“Listen to that inner voice. Follow your instincts as you’ve been doing so far. ‘People will forget what you said or did in your life, but they will never forget how you made them feel.’ You’ve written quite the potpourri of revealing sociopolitical essays and personal anecdotes.”
“Yes, I’ve been writing up a storm of controversy, I think. And I blame it on the Muse...she’s one of yours…a guardian of “The Gift.” Says she’s the wordsmith “Justicia the Boffo Warrior”…the defender of truth, justice and fairness, no less. I presume you know I’m her assignment. The pen is mightier than the sword, I know…but this one? She shoots straight to the jugular, no rules of engagement at all. You’ll see…if I make it out alive.”
For all of that morning, into the night, I remained glued to my laptop. A self-described chronicler of a 21st Century “colonial” reality, that so offends my compassionate and learned sensibilities, my mission-filled life was put in suspended animation. While on the island of Puerto Rico—1,000 miles removed from mainland USA—I held a silent and solitary vigil honoring the legacy of an inspiring Black American author whose groundbreaking 1969 autobiography “Caged Bird” moved me beyond words. To the extent, a 1960s Puerto Rican American South Bronx ghetto girl (once hidden in her own shadows) would grow up to be a “Witness to a Dying Colonial Nation”—unwittingly, as it were.
In that cosmic moment, the epidermal cilia shimmied the goose bumps all over my bronzed high-yella body. Slumped in my desk chair, I waited for the celestial conjuring to pass. The breakfast cocktail, tears of sadness mixed with tears of joyous release that follows, filling me with the immensity I’m no longer alone. My mourning with Maya proved an epiphany worth telling, if only for the edification of my Puerto Rican people. And at my age, sadly, the more things change…the more they stay the same.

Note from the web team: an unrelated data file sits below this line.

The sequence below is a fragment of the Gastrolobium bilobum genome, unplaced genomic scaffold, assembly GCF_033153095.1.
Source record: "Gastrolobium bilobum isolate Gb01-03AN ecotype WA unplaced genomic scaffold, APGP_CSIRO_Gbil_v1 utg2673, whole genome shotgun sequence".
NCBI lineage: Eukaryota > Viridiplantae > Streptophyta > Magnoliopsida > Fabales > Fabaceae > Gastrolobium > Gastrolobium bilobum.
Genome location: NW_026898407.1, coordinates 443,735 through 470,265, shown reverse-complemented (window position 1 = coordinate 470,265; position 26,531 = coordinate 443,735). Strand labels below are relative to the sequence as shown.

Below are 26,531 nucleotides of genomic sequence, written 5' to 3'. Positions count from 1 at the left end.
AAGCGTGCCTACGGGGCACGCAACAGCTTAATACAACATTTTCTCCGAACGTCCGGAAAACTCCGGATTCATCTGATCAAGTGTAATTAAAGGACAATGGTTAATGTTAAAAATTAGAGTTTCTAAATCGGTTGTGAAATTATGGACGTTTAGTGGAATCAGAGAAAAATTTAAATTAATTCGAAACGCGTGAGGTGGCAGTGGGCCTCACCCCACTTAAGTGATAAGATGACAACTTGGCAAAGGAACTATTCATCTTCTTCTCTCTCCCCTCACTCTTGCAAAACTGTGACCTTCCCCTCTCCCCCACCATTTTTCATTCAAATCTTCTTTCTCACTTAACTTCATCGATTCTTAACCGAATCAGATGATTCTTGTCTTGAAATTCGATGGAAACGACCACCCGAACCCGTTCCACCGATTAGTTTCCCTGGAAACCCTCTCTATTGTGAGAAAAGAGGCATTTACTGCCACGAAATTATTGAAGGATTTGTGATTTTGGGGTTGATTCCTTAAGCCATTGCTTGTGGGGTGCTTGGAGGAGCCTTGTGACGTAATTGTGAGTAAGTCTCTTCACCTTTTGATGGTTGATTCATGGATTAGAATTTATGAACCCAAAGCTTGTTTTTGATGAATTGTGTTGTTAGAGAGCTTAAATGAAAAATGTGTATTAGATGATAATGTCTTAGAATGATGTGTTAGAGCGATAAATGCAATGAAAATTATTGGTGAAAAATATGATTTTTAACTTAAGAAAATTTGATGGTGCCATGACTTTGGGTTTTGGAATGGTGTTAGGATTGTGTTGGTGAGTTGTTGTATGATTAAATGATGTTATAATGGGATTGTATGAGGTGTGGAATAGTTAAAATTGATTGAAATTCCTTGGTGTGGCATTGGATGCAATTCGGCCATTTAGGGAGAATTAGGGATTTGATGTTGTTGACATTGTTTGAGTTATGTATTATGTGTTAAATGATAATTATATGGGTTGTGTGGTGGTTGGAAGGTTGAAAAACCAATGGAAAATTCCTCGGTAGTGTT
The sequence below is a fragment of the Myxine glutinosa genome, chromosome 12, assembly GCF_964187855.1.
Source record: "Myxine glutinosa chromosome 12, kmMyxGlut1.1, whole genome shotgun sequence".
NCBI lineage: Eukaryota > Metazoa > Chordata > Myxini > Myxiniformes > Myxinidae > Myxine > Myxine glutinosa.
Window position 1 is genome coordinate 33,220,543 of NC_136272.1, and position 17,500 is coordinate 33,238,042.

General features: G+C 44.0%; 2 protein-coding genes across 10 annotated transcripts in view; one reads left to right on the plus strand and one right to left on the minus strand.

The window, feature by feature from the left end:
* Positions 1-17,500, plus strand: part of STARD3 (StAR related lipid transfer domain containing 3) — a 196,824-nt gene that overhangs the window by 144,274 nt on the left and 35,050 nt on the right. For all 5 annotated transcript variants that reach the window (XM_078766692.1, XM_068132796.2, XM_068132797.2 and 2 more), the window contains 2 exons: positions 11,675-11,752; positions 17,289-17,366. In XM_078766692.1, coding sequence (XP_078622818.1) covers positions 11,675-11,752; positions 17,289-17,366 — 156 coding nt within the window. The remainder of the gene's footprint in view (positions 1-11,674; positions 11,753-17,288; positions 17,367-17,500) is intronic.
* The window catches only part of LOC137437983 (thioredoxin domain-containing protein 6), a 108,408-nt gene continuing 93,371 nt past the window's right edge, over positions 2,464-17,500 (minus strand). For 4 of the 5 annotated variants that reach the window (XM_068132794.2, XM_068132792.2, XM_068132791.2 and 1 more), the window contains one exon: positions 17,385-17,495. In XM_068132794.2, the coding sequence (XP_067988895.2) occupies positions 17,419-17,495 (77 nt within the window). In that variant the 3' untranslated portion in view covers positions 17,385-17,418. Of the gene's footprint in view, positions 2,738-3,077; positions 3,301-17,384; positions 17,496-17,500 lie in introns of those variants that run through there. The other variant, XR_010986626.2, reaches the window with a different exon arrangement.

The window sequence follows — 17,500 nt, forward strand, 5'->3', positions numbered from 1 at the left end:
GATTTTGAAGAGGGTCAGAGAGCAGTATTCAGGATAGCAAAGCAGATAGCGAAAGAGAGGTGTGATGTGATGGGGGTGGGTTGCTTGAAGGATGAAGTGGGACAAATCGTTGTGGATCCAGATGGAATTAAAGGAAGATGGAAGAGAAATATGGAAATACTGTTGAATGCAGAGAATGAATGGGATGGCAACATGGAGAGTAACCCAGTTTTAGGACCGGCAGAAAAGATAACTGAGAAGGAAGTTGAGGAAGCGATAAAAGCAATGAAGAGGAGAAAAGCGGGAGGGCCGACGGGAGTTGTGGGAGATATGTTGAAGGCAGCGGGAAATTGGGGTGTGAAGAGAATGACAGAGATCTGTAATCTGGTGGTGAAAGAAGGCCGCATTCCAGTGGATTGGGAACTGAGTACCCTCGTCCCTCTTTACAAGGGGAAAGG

Fingers rippling across the keyboard, I chase link after link, to catch the stories remembering the “life well-lived” of this literary Giant—a “phenomenal woman”! Mother Maya bequeathed an amazing seven books chronicling her life and times. Quite coincidentally, in 2013, finishing her multi-volume autobiographical series with “Mom & Me & Mom,” just as I was editing my first back-to-roots memoir “Mami, Mija and Me,” unveiling the transcendental truths linking three generations of Puerto Rican women—matriarch, granddaughter and daughter—back to our catastrophic modern day Puerto Rico.
One island dicho (or wise folk saying akin to the “mother wit” of her rural South) says it best: no se puede tapar el cielo con la mano. You can’t hide the heavens with one hand, meaning…don’t even try keeping the lid on the truth.
My mission accomplished: to boldly Puerto Rican-nize my strong-willed Calirican adolescent daughter; and to lovingly escort abuelitos, her retired grandparents, from California back to their native Borinquen. At long last, fulfilling their final wish to be laid to rest next to the loving kin they left behind; forced in the ‘50s to migrate to New York City—hungry for work.
Barrio Life those first years back was the best of times (all things considered) shooting the warm tropical ocean breeze on a beachfront oasis, relishing the island’s favorite pastimes: downing la fria cold beer, talking politics and tuning in to barrio bochinche, Salsa, merengue and bachata music rhythms blaring in the background. The idle gossip—who’s kissing who, who kicked the bucket, who works who doesn’t, who’s on drugs, whose car or house was looted and the keeping up with the Lópezes—was least inspiring, hypnotized as I was by the “new Puerto Rico” itself.
When, from 2008 to 2012—behind the scenes—“La Colonia” took on the nightmarish quality of The Twilight Zone and a gruesome Stephen King novel all rolled into one. Absent the fun in the sun (the Medalla Lights booze haze that had been blurring my vision) I could see the writing on the wall more clearly: Puerto Rico is no Shangri-la you romantic fool! IT’S AN ISLAND DEMOCRACY IN CHAOS.
Continues: Part 2 at top of page
Continues: Part 2 at top of page